Have you been to the German Village in Korea?
At first glance you might notice it’s just a modern city, just some beautiful buildings.
Then you start walking around the community and you’ll start to hear some German being spoken, though they are clearly Koreans.
There is a stone that welcomes you to the the German Village and right above it, you’ll notice the first flag is red, black, and yellow.
Have we stepped into Germany?
Well, you have ! All of the residents who live here are retires from Germany.
How did this come to be?
After the reputation they created from WWII, Germany wasn’t looking so hot to the world. The country was very much divided due to their their ideologies, similar to North and South Korea. Because of Germany’s similar situation where their country was divided, West Germany wanted to offer support, and setup a system which invited miners and nurses from South Korea.
So the girls got dolled up and went to Germany!
And the boys went to work.
These guys that came were called Gastarbeiter, meaning guest worker.
Though the Gastarbeiters were only allowed to stay for a specific amount of time in West Germany, anyone who’s spent a few years in another country and found their second home, half of them didn’t want to leave.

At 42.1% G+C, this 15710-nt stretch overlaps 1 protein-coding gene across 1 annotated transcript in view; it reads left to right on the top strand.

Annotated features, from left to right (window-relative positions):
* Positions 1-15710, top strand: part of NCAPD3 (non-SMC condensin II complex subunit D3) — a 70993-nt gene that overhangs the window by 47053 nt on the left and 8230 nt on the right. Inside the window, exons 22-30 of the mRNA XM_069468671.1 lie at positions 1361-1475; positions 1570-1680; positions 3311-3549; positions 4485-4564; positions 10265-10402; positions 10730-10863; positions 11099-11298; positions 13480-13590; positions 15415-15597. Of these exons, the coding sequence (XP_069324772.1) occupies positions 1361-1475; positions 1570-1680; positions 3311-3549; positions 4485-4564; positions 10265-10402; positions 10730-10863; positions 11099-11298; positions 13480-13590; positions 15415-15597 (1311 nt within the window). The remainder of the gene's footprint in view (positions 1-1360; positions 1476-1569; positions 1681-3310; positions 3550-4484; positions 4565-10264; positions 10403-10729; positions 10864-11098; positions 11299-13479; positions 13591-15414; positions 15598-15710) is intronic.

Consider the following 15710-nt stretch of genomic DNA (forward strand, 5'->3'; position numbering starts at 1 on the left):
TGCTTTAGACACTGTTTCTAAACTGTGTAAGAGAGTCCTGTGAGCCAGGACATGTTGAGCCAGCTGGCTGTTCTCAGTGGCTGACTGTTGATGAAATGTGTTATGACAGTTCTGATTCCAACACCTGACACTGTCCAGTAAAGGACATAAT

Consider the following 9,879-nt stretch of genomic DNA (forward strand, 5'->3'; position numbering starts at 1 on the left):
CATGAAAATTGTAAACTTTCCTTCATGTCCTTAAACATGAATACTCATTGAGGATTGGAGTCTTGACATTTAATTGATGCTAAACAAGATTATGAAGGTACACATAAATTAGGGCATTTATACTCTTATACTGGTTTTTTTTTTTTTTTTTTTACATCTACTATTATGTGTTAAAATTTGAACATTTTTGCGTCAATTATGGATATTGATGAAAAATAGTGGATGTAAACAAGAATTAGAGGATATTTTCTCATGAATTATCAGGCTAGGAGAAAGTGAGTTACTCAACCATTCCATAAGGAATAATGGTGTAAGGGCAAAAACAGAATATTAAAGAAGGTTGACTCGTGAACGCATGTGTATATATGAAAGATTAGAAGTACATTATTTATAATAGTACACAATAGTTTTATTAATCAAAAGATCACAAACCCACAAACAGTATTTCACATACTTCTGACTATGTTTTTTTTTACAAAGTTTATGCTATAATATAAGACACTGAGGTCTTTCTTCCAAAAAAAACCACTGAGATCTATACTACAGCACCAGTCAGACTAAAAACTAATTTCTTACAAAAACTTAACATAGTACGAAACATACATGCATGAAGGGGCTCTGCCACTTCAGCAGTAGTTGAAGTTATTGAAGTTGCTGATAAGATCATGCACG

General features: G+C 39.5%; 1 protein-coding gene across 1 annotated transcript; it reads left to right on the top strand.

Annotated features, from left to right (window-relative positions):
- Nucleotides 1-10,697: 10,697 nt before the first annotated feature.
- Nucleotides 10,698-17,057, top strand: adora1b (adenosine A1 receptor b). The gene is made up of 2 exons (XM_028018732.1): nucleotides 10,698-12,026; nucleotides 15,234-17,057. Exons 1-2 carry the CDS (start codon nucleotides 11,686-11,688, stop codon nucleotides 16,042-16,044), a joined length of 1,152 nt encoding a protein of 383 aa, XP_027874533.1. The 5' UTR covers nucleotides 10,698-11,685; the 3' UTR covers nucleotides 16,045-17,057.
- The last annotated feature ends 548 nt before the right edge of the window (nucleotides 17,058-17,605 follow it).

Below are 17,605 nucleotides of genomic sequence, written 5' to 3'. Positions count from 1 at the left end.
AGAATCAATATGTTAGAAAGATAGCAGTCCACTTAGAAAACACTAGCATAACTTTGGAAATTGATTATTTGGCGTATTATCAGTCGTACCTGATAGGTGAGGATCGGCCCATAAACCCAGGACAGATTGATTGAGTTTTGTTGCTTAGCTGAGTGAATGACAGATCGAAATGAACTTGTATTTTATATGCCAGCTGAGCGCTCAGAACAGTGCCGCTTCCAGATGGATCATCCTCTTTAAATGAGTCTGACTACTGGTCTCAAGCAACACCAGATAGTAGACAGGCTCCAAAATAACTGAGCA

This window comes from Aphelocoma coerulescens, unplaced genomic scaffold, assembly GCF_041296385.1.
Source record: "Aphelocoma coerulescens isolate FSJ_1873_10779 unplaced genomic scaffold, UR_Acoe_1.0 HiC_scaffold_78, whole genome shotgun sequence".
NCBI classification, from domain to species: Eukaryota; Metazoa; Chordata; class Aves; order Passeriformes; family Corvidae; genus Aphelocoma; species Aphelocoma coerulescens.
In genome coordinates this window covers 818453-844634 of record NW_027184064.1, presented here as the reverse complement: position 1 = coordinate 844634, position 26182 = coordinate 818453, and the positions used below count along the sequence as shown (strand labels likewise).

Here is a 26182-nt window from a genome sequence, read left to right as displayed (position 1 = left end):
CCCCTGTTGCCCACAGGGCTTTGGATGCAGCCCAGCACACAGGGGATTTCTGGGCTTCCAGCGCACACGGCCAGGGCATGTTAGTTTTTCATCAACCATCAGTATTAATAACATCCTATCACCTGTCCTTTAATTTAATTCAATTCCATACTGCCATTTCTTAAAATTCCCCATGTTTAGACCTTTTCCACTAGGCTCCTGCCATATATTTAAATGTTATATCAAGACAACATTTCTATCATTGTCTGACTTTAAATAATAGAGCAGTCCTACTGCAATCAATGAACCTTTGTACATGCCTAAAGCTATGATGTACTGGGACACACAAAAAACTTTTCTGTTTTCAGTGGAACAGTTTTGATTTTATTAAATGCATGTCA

I mean, who’d want to go back, they look so happy!
So was the case with the South Koreans; they protested and fought to stay in Germany, and the government agreed.
Now, some retirees have come back to South Korea in order to live their golden years in their motherland.
There is even a village dedicated to these people which is like a German village in South Gyeongsang in the Namhae County (in red).
It’s a beautiful place, from what I can see. And the area is definitely a German village but better because all the buildings are new. One German professor said that 90% were German here.
As I’ve felt the need to come to Korea sometimes even though I’m immersed in the American culture, the Koreans who’ve lived in Germany for over 20, 30 years felt the same say. Which is why this village was built.
I’m glad they’ve found a place halfway between Germany and Korea 🙂 There is also talk of an American Korean community as well, but that will require giving up citizenship in the U.S. Hmmm, wonder what my parents would think about that.
Consequently, there are still people who have made Germany their home, and now reside usually in Metropolitan areas, Berlin having one of the largest Korean communities to date.
In any regards, has anyone ever been to the German Village?
Danke, your Kyopo friend,